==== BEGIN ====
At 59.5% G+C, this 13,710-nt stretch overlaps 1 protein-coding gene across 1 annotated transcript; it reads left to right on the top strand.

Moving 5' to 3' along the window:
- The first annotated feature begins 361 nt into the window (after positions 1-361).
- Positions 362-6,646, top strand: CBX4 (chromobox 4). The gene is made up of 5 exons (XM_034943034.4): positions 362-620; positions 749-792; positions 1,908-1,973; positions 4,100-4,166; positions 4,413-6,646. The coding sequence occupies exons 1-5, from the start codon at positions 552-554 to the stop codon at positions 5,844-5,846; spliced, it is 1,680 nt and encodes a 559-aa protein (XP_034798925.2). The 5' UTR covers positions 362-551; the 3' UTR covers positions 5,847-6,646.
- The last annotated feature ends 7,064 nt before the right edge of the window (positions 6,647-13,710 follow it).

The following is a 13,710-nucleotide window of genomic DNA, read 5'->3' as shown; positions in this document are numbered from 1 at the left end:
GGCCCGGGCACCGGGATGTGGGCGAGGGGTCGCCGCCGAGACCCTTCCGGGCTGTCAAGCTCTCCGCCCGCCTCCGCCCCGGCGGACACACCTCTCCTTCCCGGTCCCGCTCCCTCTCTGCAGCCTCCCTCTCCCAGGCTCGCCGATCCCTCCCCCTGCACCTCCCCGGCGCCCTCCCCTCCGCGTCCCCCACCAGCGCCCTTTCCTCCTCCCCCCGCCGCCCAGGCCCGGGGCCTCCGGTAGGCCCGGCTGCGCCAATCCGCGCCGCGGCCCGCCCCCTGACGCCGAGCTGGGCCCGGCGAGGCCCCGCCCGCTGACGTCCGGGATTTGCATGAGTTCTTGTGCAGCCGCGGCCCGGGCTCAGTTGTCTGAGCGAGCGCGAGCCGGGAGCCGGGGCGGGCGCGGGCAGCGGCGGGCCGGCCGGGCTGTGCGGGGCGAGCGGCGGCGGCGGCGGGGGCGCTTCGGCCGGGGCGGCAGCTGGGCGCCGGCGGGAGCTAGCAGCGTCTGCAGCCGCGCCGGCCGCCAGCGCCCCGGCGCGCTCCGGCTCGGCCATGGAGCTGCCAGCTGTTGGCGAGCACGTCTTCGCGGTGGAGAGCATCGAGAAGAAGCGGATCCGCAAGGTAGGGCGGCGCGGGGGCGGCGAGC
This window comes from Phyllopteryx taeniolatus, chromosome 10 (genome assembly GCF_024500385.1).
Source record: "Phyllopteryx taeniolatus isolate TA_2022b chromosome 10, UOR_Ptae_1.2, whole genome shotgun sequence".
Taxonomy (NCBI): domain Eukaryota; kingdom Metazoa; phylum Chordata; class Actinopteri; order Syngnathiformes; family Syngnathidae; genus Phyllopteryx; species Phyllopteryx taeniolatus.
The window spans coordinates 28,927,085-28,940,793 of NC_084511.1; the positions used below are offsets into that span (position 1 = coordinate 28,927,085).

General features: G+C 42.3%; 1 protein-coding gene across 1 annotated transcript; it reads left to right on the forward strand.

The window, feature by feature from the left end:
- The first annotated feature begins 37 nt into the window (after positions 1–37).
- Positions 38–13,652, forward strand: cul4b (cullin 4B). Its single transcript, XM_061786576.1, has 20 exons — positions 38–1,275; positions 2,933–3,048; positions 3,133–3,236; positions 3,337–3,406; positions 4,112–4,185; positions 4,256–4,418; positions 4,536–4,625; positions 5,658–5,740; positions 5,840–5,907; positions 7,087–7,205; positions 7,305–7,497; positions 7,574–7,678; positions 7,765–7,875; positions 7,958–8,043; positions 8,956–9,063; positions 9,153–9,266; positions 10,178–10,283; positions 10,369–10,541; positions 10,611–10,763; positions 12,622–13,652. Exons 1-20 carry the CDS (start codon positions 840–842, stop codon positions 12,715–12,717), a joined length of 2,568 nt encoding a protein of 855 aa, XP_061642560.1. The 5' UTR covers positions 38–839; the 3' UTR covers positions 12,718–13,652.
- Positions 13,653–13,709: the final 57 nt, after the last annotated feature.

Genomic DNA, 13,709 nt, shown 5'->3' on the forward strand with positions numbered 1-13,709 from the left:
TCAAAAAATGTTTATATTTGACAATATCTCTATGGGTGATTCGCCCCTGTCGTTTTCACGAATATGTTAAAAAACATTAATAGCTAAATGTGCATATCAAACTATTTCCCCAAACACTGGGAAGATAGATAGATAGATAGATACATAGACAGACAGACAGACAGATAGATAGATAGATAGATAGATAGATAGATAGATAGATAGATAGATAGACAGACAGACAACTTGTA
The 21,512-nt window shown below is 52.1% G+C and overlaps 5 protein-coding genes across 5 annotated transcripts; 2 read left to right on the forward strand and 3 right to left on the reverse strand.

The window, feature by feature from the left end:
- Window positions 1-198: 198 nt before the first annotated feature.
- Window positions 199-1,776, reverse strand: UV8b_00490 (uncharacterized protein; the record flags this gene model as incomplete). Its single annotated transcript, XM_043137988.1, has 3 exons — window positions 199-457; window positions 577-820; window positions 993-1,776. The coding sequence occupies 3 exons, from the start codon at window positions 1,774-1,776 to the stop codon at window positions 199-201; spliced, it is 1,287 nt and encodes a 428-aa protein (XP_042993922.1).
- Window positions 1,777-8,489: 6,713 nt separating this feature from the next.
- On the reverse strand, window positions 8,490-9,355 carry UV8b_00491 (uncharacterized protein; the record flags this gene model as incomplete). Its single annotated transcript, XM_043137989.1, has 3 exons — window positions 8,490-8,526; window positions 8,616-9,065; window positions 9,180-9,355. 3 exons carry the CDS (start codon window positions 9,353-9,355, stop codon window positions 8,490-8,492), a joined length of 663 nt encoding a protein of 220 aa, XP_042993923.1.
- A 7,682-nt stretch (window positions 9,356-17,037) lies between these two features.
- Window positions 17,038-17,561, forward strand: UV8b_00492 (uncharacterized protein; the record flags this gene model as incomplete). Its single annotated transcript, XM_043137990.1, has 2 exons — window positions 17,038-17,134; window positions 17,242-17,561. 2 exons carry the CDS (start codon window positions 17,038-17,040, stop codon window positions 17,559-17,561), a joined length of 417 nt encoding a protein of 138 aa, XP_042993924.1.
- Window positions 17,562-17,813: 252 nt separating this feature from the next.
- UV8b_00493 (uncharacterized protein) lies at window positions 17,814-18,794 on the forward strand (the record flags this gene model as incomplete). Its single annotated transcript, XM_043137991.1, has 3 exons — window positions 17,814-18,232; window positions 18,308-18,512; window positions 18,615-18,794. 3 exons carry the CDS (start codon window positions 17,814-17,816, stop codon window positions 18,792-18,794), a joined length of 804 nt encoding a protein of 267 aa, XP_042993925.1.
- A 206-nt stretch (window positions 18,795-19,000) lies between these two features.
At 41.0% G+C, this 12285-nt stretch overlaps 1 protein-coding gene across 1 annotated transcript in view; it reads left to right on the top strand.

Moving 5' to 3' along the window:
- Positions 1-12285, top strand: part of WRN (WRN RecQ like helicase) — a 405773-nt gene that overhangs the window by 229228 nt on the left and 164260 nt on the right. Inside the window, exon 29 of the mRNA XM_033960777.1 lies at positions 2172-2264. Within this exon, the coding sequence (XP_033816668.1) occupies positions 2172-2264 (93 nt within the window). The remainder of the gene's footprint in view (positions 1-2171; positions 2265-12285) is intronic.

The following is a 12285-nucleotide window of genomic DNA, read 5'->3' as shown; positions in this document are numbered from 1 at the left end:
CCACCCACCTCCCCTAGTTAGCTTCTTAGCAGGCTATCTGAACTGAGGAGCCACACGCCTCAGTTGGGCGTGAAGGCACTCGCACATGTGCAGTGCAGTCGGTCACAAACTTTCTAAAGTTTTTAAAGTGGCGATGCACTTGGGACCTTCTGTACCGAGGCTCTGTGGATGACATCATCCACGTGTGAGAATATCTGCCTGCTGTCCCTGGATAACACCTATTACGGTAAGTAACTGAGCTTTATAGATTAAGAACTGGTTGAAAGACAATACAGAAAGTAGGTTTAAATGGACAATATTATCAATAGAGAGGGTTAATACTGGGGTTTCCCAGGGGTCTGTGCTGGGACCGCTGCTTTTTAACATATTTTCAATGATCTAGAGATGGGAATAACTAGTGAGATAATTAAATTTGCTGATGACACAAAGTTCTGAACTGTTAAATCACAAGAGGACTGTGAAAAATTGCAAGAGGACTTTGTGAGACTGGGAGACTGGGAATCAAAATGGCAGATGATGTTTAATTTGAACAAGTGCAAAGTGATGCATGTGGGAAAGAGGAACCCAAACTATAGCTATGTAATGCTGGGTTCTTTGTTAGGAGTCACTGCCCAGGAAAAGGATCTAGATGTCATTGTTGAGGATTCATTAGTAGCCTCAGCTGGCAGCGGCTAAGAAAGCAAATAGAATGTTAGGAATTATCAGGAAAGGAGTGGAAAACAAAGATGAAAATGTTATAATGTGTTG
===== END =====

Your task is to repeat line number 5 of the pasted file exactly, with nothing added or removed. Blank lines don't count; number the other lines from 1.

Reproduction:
- The last annotated feature ends 7,064 nt before the right edge of the window (positions 6,647-13,710 follow it).